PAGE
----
A couple of weeks ago, I was reading Patti Smith’s book, her account of the late 60’s and early 70’s in New York, and her lifelong friendship and creative partnership with Robert Mapplethorpe. I started reading it just before I went to New York but stopped reading it. Sometimes this happens when I’m reading non-fiction books – sometimes after the imaginary leaps of fiction it can be hard to get into biography or autobiography. The important thing is that I came back to it earlier this month and just couldn’t stop reading it. The beginning is heartbreaking – Patti becomes pregnant and has to give up her child for adoption. She decides to travel to New York in search of better things.
She ends up on the streets, homeless and lonely, with just a few encounters here and there with kind people. Eventually she meets Robert, also homeless, and they rely on the kindness of friends to keep a roof over their heads for a while whilst they find a way of supporting themselves. What takes off from there is basically a story of creative collaboration – with art, illustration, photography and poetry. It takes them from being homeless and sometimes starving, towards the Hotel Chelsea, where, even though they managed well enough with a roof over their heads, they were still often hungry.
There are a lot of layers in her story. She tells us about the eccentric characters in the Hotel Chelsea, which was at the time a hotbed of artists, writers and musicians, but she also shows us what it means to be in a partnership that transcends categorisation. Robert discovers that he is gay and after some initial sadness and distress, they move on and their relationship evolves, even in some ways becomes stronger. Yet they do part ways, once their careers take off in different directions (at least later on). Patti Smith, in contrast to Robert Mapplethorpe, seems to have a more anarchic and rebellious spirit, unable to enjoy the spoils of Robert’s career once he is invited to high class dinners and mingles with people she can’t relate to.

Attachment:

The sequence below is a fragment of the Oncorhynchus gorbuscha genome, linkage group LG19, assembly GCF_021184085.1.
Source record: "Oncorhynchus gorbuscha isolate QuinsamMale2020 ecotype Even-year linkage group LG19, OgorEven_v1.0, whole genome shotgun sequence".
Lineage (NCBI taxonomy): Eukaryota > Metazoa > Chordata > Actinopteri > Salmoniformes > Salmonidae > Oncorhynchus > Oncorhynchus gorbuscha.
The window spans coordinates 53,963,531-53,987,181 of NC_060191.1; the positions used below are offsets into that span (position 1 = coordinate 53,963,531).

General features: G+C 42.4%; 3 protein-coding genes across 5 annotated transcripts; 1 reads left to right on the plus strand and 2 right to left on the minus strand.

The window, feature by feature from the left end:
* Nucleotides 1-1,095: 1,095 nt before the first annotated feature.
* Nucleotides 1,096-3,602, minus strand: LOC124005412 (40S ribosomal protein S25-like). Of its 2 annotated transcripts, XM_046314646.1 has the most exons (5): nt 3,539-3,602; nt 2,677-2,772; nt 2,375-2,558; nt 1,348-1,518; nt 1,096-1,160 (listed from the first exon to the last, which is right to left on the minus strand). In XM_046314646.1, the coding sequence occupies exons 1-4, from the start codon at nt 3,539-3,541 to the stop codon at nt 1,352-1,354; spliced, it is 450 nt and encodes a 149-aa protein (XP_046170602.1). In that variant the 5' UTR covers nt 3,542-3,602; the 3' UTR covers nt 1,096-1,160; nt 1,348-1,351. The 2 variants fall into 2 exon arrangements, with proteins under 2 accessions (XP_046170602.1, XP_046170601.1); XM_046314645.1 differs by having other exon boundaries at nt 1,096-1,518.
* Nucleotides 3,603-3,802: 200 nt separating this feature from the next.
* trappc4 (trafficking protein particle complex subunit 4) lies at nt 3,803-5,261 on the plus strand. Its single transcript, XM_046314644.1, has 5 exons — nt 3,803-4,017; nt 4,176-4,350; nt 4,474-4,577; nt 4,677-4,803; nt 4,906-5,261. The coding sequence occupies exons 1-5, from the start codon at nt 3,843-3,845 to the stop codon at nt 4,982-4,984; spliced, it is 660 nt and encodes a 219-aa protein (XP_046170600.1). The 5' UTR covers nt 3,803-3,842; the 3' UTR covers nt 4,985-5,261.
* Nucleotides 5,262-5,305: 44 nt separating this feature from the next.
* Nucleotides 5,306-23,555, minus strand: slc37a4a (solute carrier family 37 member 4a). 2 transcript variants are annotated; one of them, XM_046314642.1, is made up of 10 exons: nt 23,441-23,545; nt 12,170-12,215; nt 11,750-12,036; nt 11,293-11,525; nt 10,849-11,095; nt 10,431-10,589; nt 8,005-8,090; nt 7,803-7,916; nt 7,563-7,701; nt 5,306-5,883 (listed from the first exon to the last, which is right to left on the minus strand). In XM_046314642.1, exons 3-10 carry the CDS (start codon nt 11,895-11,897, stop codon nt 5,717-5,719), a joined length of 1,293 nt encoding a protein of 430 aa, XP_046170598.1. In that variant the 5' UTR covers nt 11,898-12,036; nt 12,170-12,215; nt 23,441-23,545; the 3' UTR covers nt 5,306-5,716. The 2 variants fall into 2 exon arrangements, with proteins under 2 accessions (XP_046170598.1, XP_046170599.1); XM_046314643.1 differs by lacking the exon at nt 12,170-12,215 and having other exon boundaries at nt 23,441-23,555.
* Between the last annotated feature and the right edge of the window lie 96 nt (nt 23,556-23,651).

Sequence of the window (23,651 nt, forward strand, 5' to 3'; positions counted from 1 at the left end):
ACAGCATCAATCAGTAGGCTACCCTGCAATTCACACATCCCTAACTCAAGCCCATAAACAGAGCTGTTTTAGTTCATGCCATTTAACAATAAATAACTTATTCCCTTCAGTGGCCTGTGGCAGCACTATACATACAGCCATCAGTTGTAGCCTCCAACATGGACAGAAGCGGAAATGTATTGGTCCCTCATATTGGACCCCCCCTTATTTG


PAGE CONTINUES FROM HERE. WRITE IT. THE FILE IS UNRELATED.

Yet they complement each other, and these things never seem to impact on their core devotion to each other and their art together. I think, when reading this book, I peered into a relationship that encapsulates the meaning of the word ‘soulmates’ – in which, for some indefinable reason, people often come into your life and change it irrevocably, whether it is personally or through being a teacher, or someone who takes your art, ideas and ideals somewhere different.
Patti Smith’s writing is beautiful – simple and truthful. Most people know her as Patti Smith the rock musician, but here you can see different facets – a poet, an artist, a lover, a fighter. At the end of the book, she adds a postscript, saying that the time felt right to tell their story, that Robert wanted her to write about their life together but she couldn’t find the right voice to write in. She’s done something incredible here, and I’m glad she did finally sit down to write their story. It’s one of the best biographies I’ve ever read. Both inspiring and moving.
We used to laugh at our small selves, saying that I was a bad girl trying to be good and that he was a good boy trying to be bad. Through the years these roles would reverse, then reverse again, until we came to accept our dual natures. We contained opposing principles, light and dark. ~ Patti Smith, Just Kids.